The Pavarotti Music Centre is not only a direct practical attempt to rebuild in post-war Bosnia but also a human response that goes to the heart of war damage.
— Tom Stoppard, War Child Patron

In October 1997 Roxana was invited to Mostar by composer Nigel Osborne to direct the opening performances of the ground breaking Pavarotti Music Centre, with a cast of over 300 children from across the war torn region it was a historic event, performed for a 2,000 person audience, TV networks from across the world and Pavarotti himself.  

Roxana had previously met and worked with Nigel Osborne, in 1995, during the Siege of Sarajevo, when she was smuggled through the tunnel under the airport, to co-direct the Opera Evropa,  composed by Nigel Osborne,  libretto by Goran SImic. The Opera Evropa was funded by the British Council and was part of the Sarajevo Winter Festival, that took place despite the electricity cuts, lack of water, food and threat of snipers and shells. 

 The Pavarotti Centre was the joint creative venture  of  Bono, Pavarotti, Tom Stoppard and Brian Eno who saw a role for creativity and music to  unite the two sides of the war torn and divided city of Mostar.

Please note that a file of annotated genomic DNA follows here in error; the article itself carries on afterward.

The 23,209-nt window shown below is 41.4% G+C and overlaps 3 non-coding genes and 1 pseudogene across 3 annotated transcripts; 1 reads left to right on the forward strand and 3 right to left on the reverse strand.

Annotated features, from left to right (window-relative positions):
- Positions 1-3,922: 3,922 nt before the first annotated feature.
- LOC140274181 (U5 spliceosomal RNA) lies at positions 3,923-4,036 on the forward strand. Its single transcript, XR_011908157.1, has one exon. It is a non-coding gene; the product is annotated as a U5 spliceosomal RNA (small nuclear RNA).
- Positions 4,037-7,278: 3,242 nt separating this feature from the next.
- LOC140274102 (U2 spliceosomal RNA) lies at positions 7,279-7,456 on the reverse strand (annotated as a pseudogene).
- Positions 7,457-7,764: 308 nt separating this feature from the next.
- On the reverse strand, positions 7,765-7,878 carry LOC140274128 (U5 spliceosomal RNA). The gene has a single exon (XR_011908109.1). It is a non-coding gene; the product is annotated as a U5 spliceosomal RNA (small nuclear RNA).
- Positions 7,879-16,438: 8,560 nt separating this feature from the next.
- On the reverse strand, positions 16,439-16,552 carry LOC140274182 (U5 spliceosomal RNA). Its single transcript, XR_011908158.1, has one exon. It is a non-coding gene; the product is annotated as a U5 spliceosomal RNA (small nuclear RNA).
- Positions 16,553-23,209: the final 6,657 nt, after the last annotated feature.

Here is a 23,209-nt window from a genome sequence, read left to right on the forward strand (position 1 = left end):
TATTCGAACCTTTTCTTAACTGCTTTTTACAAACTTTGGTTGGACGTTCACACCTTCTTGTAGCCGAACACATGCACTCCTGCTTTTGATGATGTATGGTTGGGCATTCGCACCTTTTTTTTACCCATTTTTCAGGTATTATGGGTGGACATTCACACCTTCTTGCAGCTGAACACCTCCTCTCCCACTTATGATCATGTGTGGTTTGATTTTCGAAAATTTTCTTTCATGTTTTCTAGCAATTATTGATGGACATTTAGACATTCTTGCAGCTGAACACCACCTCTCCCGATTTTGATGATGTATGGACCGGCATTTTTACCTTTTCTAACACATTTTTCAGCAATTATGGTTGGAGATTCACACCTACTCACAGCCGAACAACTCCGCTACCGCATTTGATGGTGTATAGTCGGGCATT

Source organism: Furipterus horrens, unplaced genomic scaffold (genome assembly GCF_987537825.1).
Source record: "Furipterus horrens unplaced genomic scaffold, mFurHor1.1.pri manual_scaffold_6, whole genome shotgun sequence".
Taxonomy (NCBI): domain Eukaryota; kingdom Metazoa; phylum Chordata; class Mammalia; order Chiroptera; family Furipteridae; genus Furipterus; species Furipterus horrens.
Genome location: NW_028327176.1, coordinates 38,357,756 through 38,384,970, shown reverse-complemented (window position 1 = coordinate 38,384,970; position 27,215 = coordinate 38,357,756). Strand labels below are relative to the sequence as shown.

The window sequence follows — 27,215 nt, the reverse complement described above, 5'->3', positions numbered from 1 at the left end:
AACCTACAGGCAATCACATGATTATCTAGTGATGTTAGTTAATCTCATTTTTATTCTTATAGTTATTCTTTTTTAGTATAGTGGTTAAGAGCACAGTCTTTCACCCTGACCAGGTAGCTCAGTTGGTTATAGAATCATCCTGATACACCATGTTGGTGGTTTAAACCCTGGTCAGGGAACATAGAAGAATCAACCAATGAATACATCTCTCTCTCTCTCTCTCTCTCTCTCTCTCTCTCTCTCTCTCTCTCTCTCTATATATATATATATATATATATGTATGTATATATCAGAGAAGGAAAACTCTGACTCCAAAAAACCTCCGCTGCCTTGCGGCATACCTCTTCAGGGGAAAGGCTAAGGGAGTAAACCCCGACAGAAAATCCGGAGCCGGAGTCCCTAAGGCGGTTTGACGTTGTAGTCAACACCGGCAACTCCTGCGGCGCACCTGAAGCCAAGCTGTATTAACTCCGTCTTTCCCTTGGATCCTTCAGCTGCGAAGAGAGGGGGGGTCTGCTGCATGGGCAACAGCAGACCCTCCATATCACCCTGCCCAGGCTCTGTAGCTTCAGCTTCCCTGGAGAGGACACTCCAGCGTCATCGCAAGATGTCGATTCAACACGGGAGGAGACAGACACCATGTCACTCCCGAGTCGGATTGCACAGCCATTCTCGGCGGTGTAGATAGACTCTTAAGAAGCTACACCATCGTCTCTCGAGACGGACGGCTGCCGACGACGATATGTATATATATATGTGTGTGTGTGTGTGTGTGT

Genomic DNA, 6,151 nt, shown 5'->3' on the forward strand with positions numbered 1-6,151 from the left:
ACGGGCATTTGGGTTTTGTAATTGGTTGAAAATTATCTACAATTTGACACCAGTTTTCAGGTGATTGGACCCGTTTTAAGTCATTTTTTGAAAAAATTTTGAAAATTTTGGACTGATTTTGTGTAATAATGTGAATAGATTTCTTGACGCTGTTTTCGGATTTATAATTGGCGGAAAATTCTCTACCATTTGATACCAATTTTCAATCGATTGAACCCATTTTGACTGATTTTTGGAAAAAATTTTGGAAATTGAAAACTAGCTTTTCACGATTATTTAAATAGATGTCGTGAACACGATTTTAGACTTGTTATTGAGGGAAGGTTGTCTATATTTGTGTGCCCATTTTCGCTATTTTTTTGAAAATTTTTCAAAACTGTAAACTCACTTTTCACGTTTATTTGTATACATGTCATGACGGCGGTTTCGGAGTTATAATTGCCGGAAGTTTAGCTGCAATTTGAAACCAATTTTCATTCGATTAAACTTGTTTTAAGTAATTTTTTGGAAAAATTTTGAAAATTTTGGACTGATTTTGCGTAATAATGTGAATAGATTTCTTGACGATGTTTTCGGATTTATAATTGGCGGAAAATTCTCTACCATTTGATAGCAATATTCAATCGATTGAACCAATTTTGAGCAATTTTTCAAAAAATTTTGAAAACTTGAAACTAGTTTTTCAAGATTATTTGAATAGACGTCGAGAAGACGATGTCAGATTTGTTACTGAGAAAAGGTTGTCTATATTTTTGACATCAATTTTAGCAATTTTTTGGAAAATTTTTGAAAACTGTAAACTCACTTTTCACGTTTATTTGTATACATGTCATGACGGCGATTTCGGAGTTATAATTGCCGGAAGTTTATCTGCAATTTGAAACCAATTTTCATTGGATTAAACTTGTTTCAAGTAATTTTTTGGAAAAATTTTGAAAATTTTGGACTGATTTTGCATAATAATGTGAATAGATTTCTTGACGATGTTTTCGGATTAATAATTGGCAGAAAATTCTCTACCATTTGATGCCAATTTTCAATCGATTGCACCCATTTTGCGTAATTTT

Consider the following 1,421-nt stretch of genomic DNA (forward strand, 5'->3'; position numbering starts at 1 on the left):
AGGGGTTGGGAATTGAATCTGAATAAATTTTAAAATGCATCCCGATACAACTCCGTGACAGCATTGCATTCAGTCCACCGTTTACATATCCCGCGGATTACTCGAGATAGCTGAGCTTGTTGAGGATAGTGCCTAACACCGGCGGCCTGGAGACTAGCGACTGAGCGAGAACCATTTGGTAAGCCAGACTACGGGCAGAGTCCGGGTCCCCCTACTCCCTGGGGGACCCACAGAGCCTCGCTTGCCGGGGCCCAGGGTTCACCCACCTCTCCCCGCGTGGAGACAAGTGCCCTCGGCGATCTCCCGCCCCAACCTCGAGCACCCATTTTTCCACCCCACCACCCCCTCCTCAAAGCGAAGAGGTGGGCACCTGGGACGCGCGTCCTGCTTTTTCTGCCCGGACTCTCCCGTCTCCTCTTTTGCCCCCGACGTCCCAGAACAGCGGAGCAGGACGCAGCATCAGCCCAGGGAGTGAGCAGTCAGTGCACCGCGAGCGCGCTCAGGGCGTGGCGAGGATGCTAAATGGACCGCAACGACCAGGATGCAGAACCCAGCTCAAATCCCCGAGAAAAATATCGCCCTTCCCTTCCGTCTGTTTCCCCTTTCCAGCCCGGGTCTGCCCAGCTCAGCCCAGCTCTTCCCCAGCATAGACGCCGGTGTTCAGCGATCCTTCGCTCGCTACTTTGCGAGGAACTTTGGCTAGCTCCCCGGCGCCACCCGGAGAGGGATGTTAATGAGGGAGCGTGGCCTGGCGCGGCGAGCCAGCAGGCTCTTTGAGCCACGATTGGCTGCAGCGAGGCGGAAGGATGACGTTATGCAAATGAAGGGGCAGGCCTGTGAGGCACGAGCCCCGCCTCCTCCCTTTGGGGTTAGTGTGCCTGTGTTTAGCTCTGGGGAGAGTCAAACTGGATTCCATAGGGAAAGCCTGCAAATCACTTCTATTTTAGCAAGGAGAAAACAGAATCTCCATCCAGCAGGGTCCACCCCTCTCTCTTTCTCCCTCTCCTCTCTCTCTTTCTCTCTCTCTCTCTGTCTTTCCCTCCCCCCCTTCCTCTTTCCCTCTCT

After rehearsing  both in Mostar and travelling out to villages that had been cut off during the war,  Roxana was really drawn into the work and fell in love with  Bosnia Herzegovina She  took on a one year contract at the Pavarotti Centre, running music and theatre workshops across Bosnia Herzegovina working  with children and young people affected by the war.  The project was funded by War Child Netherlands.  During that time she had training in the specific use of music and theatre in a therapeutic workshop setting from the award winning practitioners Eugene Skeef and Nigel Osborne, who have both pioneered in their field of working with music and social change. 

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